San Francisco police union says chief must quit, calling his apology ‘pathetic’

William Scott
San Francisco Police Chief William Scott apologized Friday for raiding a freelance journalist’s home and office. Now the San Francisco Police Union is calling for him to step down.
(Eric Risberg / Associated Press)

The San Francisco Police Officers Assn. is calling on Police Chief Bill Scott to step down after he apologized for his officers’ raid of a journalist’s home.

“It is time for Chief Scott to go. There’s no other way around it,” union leaders wrote in a statement released Saturday, one day after Scott issued the public apology.

The statement described the chief’s public concession as a “pathetic, deceitful and shameful display of self-preservation, finger pointing, and political kowtowing.”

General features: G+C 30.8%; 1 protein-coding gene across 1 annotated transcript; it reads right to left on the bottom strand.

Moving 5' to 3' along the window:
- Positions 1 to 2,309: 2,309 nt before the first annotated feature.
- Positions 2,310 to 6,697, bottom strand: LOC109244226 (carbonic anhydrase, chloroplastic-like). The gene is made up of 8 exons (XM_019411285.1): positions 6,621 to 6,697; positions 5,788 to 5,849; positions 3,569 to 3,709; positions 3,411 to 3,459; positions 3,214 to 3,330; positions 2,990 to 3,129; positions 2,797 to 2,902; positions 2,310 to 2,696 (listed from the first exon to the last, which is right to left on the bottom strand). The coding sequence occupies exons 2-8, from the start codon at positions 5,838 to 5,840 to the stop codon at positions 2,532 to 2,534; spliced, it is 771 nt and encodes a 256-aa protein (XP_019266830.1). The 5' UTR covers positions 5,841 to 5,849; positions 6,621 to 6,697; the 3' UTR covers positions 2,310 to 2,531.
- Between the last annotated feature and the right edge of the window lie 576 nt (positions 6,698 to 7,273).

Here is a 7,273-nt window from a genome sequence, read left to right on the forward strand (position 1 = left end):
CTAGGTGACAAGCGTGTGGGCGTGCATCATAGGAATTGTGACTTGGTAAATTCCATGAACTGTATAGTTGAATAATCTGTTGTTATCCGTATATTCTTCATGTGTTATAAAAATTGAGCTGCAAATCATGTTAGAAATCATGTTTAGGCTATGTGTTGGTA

Scott’s apology, issued Friday, represented an abrupt reversal from just a few days ago, when he voiced suspicions that journalist Bryan Carmody committed a crime by obtaining a leaked report detailing the circumstances surrounding San Francisco Public Defender Jeff Adachi’s death and selling it to local news outlets.


Police officers with a sledgehammer arrived at Carmody’s home on the morning of May 10. They handcuffed the reporter before seizing his notebooks, hard drives and phones in the hopes they might reveal his secret source.

The search took about six hours.

Since news of the search broke, journalists and 1st Amendment advocates have voiced their outrage that a journalist could be searched in such a manner.

The California Constitution includes what’s called the Shield Law, which protects journalists from being held in contempt for refusing to identify their sources. It also bars police from executing search warrants for materials covered by the law.


The San Francisco Police Officers Assn. said Scott oversaw and ordered the investigation and raid of Carmody’s home, and that he knew of Carmody’s status as a member of the press.

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